The Constitutional Court made a decision in a public debate of media personalities. As underlined in the Court’s decision: due to the changes in social relations, in particular the proliferation of telecommunication, the scope of public figures is expanding, thus persons who were not considered as public figures earlier can now become active influencers of debates in public affairs. The freedom of expression primarily protects the expressions of opinion connected to criticising public authority, but the scope of public affairs is wider than political communications in the narrow sense. Establishing the quality of acting as a public figure is always a question of individual assessment. The determining criterion is typically not the status of the affected person but whether he has become an influencer of public life in an open debate in public affairs due to his own decision.

The petitioner who submitted the constitutional complaint to the Constitutional Court and who was at the same time the paintiff of the underlying case is a widely known person who produces programmes with a significant audience rate, discussing social issues that affect questions of public affairs. The plaintiff filed a claim against the defendant – who is also well known nation-wide – because in a social media portal the defendant criticised the programs made by the plaintiff by making the following comments: the plaintiff is a “psychopath” who obtained public television contracts “amid obscure circumstances” and the lawsuits started by him because of the criticism of his public affair activities is a “legal terror by a media-psychopath”. Both the court of first instance rejecting the claim and the court of second instance agreed that the case concerned the legal debate of two public figures, the challenged communications qualified as expressions of opinion and they did not form the basis of a violation of personality rights, in particular with due regard to the fact that public figures should tolerate more in the scope of expressing opinions. The petitioner assumed in his constitutional complaint – among others – that the courts were mistaken in qualifying him as a public figure with an increased obligation of tolerance as he is not a politician and he does not exercise any public authority.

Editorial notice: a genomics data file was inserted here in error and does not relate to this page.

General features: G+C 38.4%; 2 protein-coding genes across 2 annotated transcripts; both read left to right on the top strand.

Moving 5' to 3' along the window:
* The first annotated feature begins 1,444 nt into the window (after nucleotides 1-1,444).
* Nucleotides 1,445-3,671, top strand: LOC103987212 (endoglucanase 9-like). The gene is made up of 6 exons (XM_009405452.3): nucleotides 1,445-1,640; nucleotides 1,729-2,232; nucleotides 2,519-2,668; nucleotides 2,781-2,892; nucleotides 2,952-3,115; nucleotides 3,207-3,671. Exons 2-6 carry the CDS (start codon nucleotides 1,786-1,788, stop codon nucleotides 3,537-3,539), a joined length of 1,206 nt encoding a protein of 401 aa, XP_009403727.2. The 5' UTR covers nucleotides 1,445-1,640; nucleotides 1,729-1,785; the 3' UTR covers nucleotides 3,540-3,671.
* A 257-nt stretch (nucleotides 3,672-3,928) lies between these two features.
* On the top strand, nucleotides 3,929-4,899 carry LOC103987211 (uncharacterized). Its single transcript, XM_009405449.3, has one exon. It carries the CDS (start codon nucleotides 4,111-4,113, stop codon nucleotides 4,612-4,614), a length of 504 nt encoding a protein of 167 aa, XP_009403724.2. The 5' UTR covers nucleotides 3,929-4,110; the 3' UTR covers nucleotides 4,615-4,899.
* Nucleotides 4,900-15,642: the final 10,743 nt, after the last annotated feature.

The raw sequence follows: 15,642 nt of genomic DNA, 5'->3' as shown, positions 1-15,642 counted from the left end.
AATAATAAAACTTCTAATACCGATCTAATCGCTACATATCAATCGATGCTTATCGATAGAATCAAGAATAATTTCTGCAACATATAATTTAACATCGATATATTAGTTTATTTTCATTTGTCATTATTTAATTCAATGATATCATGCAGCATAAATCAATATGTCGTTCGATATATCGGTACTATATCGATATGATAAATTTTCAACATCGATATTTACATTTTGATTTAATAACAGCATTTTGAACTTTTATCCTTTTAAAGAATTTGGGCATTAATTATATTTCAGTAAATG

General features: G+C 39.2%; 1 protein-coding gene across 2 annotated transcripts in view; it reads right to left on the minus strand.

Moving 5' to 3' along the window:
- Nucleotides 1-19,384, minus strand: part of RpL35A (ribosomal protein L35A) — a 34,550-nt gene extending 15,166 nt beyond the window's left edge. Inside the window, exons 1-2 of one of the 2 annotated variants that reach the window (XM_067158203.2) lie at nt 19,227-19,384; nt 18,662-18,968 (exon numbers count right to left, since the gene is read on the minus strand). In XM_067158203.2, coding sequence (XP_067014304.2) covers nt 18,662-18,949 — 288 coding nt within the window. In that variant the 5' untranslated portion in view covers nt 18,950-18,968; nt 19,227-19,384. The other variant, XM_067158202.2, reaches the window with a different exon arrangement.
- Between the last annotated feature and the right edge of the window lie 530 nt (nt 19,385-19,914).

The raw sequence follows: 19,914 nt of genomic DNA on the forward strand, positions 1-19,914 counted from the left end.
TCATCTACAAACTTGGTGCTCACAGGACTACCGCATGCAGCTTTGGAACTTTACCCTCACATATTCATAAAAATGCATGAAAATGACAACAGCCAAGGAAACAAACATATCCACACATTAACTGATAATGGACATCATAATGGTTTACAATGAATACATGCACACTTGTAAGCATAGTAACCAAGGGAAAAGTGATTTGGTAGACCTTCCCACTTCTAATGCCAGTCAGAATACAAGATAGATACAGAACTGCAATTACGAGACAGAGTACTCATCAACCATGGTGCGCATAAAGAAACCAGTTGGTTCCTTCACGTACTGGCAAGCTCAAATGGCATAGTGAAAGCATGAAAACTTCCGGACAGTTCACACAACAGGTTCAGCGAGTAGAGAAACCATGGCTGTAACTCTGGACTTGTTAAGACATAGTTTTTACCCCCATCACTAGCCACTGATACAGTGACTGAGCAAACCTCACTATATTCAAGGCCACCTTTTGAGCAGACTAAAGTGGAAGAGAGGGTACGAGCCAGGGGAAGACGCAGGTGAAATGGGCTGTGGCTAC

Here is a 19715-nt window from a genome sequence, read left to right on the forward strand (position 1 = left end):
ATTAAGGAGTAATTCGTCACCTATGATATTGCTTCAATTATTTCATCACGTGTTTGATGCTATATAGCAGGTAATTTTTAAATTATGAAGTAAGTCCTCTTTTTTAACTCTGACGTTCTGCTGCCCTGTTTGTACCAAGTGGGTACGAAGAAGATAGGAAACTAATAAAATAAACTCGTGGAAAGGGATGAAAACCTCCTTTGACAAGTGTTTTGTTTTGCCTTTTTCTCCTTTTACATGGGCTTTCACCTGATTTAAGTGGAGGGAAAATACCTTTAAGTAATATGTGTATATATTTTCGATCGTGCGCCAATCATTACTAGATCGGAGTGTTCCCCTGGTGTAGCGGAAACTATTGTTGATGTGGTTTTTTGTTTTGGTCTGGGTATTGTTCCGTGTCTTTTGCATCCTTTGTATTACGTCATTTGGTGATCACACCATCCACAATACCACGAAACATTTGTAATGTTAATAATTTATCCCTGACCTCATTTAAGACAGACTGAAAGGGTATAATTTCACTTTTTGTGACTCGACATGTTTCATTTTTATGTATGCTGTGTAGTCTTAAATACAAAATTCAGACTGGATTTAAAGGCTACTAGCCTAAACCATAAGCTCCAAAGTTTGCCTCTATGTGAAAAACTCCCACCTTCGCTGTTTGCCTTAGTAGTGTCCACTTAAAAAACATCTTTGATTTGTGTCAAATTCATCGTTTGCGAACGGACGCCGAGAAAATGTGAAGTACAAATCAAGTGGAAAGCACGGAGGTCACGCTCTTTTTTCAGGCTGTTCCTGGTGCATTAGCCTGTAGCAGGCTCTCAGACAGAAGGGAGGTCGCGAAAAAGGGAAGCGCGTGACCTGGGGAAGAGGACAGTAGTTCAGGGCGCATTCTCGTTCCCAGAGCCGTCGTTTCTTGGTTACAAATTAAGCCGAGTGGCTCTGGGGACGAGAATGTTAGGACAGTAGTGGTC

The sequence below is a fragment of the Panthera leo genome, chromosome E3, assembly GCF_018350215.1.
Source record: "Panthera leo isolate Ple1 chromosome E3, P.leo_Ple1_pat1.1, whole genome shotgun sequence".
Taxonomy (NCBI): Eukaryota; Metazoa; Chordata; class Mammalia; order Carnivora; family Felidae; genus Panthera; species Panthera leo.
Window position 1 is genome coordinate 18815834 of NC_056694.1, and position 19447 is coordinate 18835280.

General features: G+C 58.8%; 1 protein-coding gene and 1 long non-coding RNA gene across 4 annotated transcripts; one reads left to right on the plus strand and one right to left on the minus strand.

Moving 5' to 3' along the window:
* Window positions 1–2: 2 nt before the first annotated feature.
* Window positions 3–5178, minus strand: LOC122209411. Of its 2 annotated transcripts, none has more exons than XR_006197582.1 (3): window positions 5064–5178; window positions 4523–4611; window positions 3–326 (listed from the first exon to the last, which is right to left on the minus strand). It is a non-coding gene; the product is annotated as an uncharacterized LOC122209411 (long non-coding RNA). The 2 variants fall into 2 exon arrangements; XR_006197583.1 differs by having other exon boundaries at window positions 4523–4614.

The Constitutional Court underlined in it decision: the freedom of expression is a constitutional value that deserves priority protection. It is a lesson learnt from history that the restriction of the freedom of expression entails harmful social consequences.

The Constitutional Court holds that the following constitutional aspects need to be examined along with the careful assessment of the concrete circumstances in order to be able to decide about the limits of the obligation of tolerance expectable from a person affected in a debate in public affairs:  whether the public communication expressing the opinion reflects a position articulated in a debate of public interest, whether it affects any public action and whether the communication contains a statement of facts or a value judgement. Finally it should be assessed wether the public communication violated the human dignity or the reputation of the person concerned.

The Constitutional Court established in the present case that the challenged judicial decisions had expressed the relevant constitutional criteria therefore it rejected the constitutional complaint. Judges Dr. Ildikó Marosi dr. Hörcherné and Dr. Balázs Schanda attached concurring opinions to the decision.